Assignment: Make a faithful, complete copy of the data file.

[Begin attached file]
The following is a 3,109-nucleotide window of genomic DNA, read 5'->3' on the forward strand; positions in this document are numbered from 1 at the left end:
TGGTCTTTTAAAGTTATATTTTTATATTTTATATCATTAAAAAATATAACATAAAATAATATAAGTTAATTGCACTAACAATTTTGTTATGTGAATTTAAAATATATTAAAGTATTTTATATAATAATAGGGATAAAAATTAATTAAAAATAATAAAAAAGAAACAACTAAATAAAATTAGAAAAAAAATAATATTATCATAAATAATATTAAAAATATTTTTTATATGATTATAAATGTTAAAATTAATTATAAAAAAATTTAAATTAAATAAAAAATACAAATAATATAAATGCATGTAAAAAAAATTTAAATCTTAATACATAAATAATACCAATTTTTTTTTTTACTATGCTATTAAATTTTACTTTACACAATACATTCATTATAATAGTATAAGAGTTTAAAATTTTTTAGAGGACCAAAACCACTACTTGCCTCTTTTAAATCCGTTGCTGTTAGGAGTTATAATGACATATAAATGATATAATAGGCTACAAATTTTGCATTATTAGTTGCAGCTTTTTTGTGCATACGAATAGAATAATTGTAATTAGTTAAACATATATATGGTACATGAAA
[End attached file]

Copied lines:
The following is a 3,109-nucleotide window of genomic DNA, read 5'->3' on the forward strand; positions in this document are numbered from 1 at the left end:
TGGTCTTTTAAAGTTATATTTTTATATTTTATATCATTAAAAAATATAACATAAAATAATATAAGTTAATTGCACTAACAATTTTGTTATGTGAATTTAAAATATATTAAAGTATTTTATATAATAATAGGGATAAAAATTAATTAAAAATAATAAAAAAGAAACAACTAAATAAAATTAGAAAAAAAATAATATTATCATAAATAATATTAAAAATATTTTTTATATGATTATAAATGTTAAAATTAATTATAAAAAAATTTAAATTAAATAAAAAATACAAATAATATAAATGCATGTAAAAAAAATTTAAATCTTAATACATAAATAATACCAATTTTTTTTTTTACTATGCTATTAAATTTTACTTTACACAATACATTCATTATAATAGTATAAGAGTTTAAAATTTTTTAGAGGACCAAAACCACTACTTGCCTCTTTTAAATCCGTTGCTGTTAGGAGTTATAATGACATATAAATGATATAATAGGCTACAAATTTTGCATTATTAGTTGCAGCTTTTTTGTGCATACGAATAGAATAATTGTAATTAGTTAAACATATATATGGTACATGAAA